The Developing

21 Mar 2005

I started my existence in China in Hangzhou, a very pleasant city as Chinese cities go. Now I live in Shanghai, China’s model modern city and an economic monster. I think it’s good to keep in mind that these cities are not representative of China as a whole. It’s good to keep in mind that China is still a developing nation. It can be remarkably easy to forget… that “developing” means a whole lot more than the public’s stubborn spitting habit. Pictures can be a good reminder.

Pictures of Zhuzhou, Hunan, China. Some of it looks very familiar. Some of it, thankfully, does not.

Don’t miss the comparison of Zhuzhou (China), Kochi (Japan), and Piscataway, New Jersey (USA). This is pretty old stuff, but I thought I’d post it now anyway.

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John Pasden

John is a Shanghai-based linguist and entrepreneur, founder of AllSet Learning.

Comments

  1. bingfeng Says: March 21, 2005 at 8:27 pm

    the comparison is very interesting and guess what, although i haven’t lived in japan, i could have most of the quesitons correctly answered

  2. john,

    i think it would be nice to put a background music to your site. i made one in my blog …

  3. Hey- just came across your journal recently:

    I’m living in Shanghai (student at Fudan, was at Huashida last semester) and it’s amazing how different pretty much every other part of China can be. Even big cities like Nanjing. Sometimes I can’t believe how little spoken Chinese people get around with (or how many people try to speak English with me) and how much harder it is to do that other places in this country.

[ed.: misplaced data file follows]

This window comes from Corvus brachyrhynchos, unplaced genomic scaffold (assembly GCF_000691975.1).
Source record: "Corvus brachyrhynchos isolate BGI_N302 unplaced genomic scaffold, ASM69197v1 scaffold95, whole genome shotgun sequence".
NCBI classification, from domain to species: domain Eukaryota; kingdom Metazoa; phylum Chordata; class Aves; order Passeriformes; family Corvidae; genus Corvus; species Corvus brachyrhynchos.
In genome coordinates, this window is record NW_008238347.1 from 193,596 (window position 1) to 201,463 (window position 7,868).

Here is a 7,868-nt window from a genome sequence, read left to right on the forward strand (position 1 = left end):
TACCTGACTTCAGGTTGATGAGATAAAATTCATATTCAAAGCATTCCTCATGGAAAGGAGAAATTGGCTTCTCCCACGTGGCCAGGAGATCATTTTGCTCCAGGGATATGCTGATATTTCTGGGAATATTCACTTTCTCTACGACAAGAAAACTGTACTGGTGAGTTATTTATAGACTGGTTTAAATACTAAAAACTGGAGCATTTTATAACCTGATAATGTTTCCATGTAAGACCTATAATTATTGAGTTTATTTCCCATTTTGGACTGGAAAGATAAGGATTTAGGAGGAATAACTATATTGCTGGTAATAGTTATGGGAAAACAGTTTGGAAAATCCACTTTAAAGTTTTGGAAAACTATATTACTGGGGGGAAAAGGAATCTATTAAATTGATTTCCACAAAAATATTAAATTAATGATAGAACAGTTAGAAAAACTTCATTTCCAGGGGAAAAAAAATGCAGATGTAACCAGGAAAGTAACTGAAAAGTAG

Also, some of your students have awesome English names.

  4. bingfeng,

    Sorry, there will never be background music for this blog. Ever.

  5. LOL, John. For those that want music in the background, it’s called Winamp and it’s called your music collection. If you want some music pointers, try John’s music page.

    I really love the photos of Zhuzhou, Hunan, China — that side of developing China needs to exist in order for the “experience” that all of us rave/rant about to fulfill itself.

  6. Well, since you’re not going to have background music, how about changing the snowflakes to cherry blossoms.

  7. Kikko Man Says: March 22, 2005 at 7:59 am

    The most interesting comparison I’ve ever heard between present day China and some other time or place was from two older japanese dudes in my Mandarin class back in the day in Tianjin… they said China is just like Japan was in the 50’s. They said it was almost nostalgic how similar it is.

  8. The observations on Zhuzhou are funny and CORRECT!

  9. Hey John, thanks for the link.

    That bit about China being like 50s Japan seems true. If so, now is the time to buy real estate in China… or to do just about anything there really. Current Japan is amazing in some ways. Bt it’s so restricted, while China (for foreigners at least) is way more relaxed than even the US.

  10. Fascinating comparison.

    A friend of mine said street sanitary conditions in Calcutta, India are 10~100 times worse than anytown China but he might be comparing with Shanghai, or maybe he’d say 100x worse than Shanghai and 10x than Zhuzhou.

  11. I have never been to kochi nor to Zhuzhou, but from your sparse economic data my first impression was how cheap Kochi appeared and how expensive Zhuzhou is. A few years ago I was in a city in Anhui and was at a restaurant with some friends. One of the cousins of my friend happened to be a senior party member there. The restaurant did not not how much to charge us (I being the foreigner). I was picking up the tab. The restaurant made a suggestion, I doubled it, and it was still nothing (compared to what one would have to pay in Shanghai).